It has been a good while since I re-published a nineteenth century poem at The New Leaf Journal. Today I rectify that by re-printing Margaret E. Sangster’s A Little Marauder, a poem about a robin with wasteful cherry consumption habits (see more Sangster poems). The poem, which is good fun and presents a small moral lesson for young readers, appeared in a July 19, 1881 issue of Harper’s Young People.
“A Little Marauder” by Margaret E. Sangster (1881)
Oh, Robin, my Robin, so clever and merry, Pray why do you never peck twice at a cherry? You fly at the daintiest one you can see, Eat a morsel for yourself, and spoil it for me. Oh, Robin, sweet Robin, you dear little warden, You're welcome to feast on the fruit in my garden: I know what invaders you're driving away From flower and tree through the long summer day. But, Robin, bright Robin, please listen to reason: You waste lots of cherries, my pet, every season. I finish my cake to the very last crumb— Why can not you finish your cherry or plum?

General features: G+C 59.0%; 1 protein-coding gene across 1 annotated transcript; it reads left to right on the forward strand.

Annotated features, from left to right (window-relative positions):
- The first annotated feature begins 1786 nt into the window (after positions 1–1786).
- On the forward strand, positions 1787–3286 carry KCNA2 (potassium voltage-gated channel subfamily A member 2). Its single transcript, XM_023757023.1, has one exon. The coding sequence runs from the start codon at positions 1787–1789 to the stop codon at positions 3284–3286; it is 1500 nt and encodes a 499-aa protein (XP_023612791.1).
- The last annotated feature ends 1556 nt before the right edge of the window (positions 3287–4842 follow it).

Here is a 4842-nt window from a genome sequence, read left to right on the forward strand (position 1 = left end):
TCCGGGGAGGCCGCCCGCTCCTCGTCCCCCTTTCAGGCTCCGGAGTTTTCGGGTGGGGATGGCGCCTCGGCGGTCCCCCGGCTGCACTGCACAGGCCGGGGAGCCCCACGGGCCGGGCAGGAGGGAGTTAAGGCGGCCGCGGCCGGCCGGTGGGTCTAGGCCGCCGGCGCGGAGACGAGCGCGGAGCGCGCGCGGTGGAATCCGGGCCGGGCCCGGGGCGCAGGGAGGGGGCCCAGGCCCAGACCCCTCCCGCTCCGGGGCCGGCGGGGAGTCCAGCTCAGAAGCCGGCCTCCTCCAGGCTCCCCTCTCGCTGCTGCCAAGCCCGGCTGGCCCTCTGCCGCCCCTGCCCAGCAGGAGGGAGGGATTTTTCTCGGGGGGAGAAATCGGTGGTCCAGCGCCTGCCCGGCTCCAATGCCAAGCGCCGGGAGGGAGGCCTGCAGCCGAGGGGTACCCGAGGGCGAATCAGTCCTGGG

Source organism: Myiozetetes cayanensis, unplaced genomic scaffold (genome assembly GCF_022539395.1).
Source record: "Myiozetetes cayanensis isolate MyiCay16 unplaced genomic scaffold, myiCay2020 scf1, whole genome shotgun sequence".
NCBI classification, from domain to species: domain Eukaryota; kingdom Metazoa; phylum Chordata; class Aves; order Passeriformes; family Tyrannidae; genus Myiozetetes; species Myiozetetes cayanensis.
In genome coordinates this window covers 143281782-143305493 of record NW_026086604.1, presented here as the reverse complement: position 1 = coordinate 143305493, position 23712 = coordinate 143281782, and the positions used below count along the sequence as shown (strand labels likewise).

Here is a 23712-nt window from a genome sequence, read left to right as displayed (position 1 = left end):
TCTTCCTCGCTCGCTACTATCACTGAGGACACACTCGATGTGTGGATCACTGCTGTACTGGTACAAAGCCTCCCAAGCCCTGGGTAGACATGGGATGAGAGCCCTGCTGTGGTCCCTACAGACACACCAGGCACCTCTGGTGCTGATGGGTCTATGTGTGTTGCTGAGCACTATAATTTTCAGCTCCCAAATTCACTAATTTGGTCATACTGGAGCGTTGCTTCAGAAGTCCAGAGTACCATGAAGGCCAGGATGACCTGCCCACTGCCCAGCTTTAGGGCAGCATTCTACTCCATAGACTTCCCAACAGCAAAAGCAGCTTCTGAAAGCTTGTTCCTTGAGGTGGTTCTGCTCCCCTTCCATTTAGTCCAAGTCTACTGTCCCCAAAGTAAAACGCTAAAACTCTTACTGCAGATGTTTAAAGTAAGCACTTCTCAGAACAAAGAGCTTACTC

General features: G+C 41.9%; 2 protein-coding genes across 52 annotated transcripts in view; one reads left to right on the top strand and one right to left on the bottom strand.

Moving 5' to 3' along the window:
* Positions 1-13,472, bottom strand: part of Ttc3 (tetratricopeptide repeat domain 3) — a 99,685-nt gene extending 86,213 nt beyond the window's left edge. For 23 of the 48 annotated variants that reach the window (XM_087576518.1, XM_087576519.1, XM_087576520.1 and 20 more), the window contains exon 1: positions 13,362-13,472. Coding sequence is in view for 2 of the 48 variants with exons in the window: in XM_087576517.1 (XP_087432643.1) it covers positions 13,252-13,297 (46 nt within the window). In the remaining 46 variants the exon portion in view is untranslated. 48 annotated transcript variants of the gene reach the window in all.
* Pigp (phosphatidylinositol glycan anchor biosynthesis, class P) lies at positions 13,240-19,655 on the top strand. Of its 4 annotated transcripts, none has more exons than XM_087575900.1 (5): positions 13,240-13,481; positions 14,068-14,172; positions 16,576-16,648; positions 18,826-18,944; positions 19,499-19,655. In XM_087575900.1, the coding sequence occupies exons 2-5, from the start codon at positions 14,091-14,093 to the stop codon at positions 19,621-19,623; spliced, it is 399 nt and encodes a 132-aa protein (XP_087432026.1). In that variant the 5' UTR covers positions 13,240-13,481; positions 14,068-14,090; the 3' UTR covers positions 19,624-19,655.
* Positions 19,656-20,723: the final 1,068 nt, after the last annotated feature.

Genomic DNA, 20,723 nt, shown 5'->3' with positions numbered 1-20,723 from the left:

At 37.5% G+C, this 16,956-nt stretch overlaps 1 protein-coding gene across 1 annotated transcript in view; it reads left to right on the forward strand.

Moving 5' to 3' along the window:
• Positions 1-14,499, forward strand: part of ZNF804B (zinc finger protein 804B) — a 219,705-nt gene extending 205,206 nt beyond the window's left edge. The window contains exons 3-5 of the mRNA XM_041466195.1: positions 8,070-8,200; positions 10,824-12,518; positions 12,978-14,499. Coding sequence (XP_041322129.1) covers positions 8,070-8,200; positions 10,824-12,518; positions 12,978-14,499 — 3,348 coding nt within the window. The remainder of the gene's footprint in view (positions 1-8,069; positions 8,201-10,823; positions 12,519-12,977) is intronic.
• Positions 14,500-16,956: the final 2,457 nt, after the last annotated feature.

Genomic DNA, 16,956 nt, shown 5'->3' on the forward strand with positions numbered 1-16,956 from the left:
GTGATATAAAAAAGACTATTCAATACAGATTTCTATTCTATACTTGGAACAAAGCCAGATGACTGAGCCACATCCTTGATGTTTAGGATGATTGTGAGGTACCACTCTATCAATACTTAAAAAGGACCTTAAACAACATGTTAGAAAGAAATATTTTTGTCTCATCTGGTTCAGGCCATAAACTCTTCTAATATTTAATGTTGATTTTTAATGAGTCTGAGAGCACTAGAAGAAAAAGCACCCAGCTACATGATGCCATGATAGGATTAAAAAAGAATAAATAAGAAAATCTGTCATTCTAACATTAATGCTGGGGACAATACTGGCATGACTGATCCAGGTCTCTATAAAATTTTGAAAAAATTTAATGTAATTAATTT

Additional Robin Content
Although I have written a good amount of bird content here at The New Leaf Journal, the reddish-orange robin has made only one previous appearance. In May 2021, I published a compendium of spring stories from rour issues of The Nursery, a nineteenth century children’s magazine. One of my favorite stories from the magazine (evinced from the fact that I featured a pull quote from the story in the introduction to my article) was Ida Fay’s Good Morning Sir, which I discussed in my post.